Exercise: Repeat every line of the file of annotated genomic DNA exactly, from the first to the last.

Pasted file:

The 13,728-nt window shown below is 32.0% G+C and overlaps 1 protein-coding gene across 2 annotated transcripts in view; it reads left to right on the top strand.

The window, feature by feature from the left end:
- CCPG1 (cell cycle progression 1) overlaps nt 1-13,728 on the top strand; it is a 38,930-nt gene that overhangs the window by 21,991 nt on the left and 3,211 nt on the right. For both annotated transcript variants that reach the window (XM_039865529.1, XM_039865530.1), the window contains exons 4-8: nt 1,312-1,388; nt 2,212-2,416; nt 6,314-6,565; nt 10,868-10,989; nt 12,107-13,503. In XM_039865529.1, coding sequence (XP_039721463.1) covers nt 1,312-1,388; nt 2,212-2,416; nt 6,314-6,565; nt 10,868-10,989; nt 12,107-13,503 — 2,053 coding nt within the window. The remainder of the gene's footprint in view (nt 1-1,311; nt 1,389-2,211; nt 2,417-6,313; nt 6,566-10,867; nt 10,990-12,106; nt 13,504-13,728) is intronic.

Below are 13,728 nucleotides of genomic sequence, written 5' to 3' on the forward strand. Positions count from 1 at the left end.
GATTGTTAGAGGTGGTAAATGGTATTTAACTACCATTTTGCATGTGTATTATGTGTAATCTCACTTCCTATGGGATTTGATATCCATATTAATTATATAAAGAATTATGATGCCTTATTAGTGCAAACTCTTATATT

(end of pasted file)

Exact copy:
The 13,728-nt window shown below is 32.0% G+C and overlaps 1 protein-coding gene across 2 annotated transcripts in view; it reads left to right on the top strand.

The window, feature by feature from the left end:
- CCPG1 (cell cycle progression 1) overlaps nt 1-13,728 on the top strand; it is a 38,930-nt gene that overhangs the window by 21,991 nt on the left and 3,211 nt on the right. For both annotated transcript variants that reach the window (XM_039865529.1, XM_039865530.1), the window contains exons 4-8: nt 1,312-1,388; nt 2,212-2,416; nt 6,314-6,565; nt 10,868-10,989; nt 12,107-13,503. In XM_039865529.1, coding sequence (XP_039721463.1) covers nt 1,312-1,388; nt 2,212-2,416; nt 6,314-6,565; nt 10,868-10,989; nt 12,107-13,503 — 2,053 coding nt within the window. The remainder of the gene's footprint in view (nt 1-1,311; nt 1,389-2,211; nt 2,417-6,313; nt 6,566-10,867; nt 10,990-12,106; nt 13,504-13,728) is intronic.

Below are 13,728 nucleotides of genomic sequence, written 5' to 3' on the forward strand. Positions count from 1 at the left end.
GATTGTTAGAGGTGGTAAATGGTATTTAACTACCATTTTGCATGTGTATTATGTGTAATCTCACTTCCTATGGGATTTGATATCCATATTAATTATATAAAGAATTATGATGCCTTATTAGTGCAAACTCTTATATT